Some Pictures and Perspectives in the Autumn of the Pandemic

Here are some moments captured in photos I took during the first autumn of the Covid-19 pandemic. I’d also like to reflect on some thoughts I had in these moments.

Early October, 2020

Keeping things in perspective

There’s so much happening out there in the world, that sometimes, it is important to try to see things in perspective and also to try to get some peace and slumber, for our own sakes and well-being. My photos are of the sun setting in Nice, France, taken just days after raging storms. Here’s to peace and quiet at times and the ‘honey-heavy dew of slumber’ to carry us through the nights.

Sunset in Nice, France
[P.S as always no filters used – it’s the real thing! Sun setting as it happened, snap shots left to right.]

These photos brought some warmth, colour and perspective. A reminder to take time to pause, sleep and take care. Tomorrow another day begins, and some things may look different again. The simplest things in life give us the most pleasure.

Late October, 2020

Staying positive

I was serving 2 weeks of self-isolation in accordance with current rules. I was at home up North in the UK. Autumn brings warmth with rich tones of foliage in the garden. In the evening they contrast against the chilly grey sky. As nightfall descends the soft suffusion of colours blend into pitch black darkness.

(My photos left to right capture different perspectives of autumn from my home)

The next morning heralds another day. Peeping through the front window blinds, I am drawn by a new perspective. I raise the blinds to behold a glorious golden spectacle of Nature. Life is good and I’ll soon be out and about again.

November, 2020

‘Better to light a candle than to curse the darkness’

But on Bonfire Night, November 5th – here in England – I thought a spark in the dark or rather a sparkler in the darkness was fitting. We probably needed a bit of sparkle on Day 1 Lockdown 2.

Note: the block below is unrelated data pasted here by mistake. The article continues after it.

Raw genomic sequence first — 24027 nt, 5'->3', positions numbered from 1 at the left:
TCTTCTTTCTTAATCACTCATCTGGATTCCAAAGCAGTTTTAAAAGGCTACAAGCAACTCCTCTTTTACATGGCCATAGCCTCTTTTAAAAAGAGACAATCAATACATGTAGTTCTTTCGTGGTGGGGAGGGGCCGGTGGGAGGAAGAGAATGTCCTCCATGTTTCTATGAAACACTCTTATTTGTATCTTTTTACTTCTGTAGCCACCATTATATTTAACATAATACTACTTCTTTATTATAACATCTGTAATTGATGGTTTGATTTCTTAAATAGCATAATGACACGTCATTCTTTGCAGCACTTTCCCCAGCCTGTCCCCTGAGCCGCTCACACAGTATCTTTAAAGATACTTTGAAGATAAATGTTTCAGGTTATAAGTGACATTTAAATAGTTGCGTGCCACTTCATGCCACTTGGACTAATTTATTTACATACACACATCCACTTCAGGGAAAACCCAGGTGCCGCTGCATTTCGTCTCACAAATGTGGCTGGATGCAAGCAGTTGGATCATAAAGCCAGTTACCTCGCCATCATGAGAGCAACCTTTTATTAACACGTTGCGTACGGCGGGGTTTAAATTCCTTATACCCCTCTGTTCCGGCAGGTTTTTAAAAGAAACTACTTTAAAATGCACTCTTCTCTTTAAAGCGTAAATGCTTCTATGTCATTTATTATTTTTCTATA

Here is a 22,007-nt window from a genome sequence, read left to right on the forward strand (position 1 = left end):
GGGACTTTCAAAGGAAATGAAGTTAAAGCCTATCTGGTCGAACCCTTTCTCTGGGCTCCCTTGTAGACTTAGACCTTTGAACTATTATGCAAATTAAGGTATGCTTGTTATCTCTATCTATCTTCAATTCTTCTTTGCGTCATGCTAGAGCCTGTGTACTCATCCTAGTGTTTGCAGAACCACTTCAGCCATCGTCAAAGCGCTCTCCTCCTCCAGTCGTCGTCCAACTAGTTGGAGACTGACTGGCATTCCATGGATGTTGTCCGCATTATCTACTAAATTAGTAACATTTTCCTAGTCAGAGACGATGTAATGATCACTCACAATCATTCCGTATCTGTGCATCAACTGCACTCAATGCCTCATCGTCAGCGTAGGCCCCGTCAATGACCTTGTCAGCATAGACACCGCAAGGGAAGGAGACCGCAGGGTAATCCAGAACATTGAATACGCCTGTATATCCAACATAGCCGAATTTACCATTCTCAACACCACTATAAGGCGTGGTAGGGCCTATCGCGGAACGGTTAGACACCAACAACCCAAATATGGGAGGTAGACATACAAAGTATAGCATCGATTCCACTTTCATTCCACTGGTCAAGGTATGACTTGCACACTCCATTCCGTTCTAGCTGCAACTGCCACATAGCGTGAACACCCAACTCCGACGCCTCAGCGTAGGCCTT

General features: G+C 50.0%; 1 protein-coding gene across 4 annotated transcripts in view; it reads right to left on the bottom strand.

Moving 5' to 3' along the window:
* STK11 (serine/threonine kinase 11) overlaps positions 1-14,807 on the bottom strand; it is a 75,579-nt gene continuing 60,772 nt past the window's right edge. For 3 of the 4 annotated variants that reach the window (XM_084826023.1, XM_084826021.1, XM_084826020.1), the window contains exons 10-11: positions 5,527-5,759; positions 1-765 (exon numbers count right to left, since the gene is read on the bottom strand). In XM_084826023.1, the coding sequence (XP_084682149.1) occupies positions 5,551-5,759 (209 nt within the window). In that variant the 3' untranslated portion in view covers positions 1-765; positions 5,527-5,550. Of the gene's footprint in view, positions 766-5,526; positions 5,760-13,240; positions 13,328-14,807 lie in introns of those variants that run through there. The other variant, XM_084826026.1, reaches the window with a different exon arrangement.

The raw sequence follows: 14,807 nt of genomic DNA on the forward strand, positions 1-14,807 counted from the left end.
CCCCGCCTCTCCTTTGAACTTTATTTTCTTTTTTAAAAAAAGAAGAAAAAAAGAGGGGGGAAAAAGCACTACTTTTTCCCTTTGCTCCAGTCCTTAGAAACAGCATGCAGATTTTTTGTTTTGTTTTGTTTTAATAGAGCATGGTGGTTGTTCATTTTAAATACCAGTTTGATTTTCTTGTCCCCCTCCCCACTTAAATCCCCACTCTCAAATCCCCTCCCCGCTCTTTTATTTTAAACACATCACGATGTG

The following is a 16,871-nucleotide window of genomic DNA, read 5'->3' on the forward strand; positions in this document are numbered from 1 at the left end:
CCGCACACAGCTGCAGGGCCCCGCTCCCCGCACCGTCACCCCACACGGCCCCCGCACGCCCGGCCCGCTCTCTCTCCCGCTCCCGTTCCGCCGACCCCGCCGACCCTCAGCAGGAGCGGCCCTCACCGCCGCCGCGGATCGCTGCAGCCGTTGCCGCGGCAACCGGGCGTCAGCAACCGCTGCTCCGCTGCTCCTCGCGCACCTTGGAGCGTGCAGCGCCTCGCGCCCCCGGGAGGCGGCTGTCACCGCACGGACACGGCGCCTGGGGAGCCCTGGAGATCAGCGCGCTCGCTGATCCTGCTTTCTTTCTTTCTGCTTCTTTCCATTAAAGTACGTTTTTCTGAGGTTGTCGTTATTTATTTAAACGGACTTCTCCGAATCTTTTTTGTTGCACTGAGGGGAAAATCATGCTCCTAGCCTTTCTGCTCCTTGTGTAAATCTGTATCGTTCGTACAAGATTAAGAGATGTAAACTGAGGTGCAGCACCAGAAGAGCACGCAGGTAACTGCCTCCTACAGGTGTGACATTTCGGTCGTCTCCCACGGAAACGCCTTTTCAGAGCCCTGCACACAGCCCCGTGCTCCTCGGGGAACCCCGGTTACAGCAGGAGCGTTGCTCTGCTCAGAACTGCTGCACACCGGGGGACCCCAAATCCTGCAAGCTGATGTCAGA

Bonfire night Lockdown 2
(Photos taken Day 1 Lockdown 2 up North here in England)

November is coming to a close now and the end of Lockdown 2 in England (UK) is in sight. Restrictions will continue but will be eased in some respects; these are still uncertain times. December will be a different phase and there already is a sense of optimism with recent scientific and medical developments. Nevertheless, many people are suffering emotionally and in different ways that may not be immediately obvious. The last month of 2020 will be a time for reflection on how we have felt and what we have learned. Autumn will pass and winter approaches.

We are here, we are in this together and we go forward together.
Here’s to keeping things in perspective, staying positive and seeing the light ahead.

by Dr Julie Charlesworth 30/11/20

Open Science in a Pandemic: Some Learning Shared at ESOF2020

Open science, and in particular data sharing to improve research, has long been a theme of the EuroScience Open Forum (ESOF). Most recently, a session at ESOF2020 discussed some learning from experience in the current Covid-19 pandemic. A link to the recording of the session ‘Open science in time of pandemics: the experience of the Research Data Alliance WG on COVID-19’ is provided below*.

Starting in March 2020, over a 3-month period several working groups were formed and many people were brought together to address the challenges of data sharing in the pandemic. It was an advantage that the Research Data Alliance (RDA) already existed (since 2013). There was also some collaboration between the RDA and the EOSC group (European Open Science Cloud – an infrastructure currently being developed). It was an intense 3-month period resulting in the release of a document produced to record and share the learning so that others can be more prepared in future. Key steps that were identified include the listing of data that can be trusted and the setting of standards for describing and defining data. An important consideration is that undue influence by any one particular jurisdiction should be avoided because the pandemic is affecting everyone and in many different ways.

The ESOF session included discussion of the kinds of collaboration needed. Cross-disciplinary interaction is very important in a pandemic because of the need to look at many different aspects. International aspects also need to be taken into account. Tools need to be able to quickly find out what is of use in such times of emergency. We may need better systems and infrastructure to handle pandemics in the future. Global problems have the challenges of harmonisation, and this might be facilitated by the development of appropriate frameworks.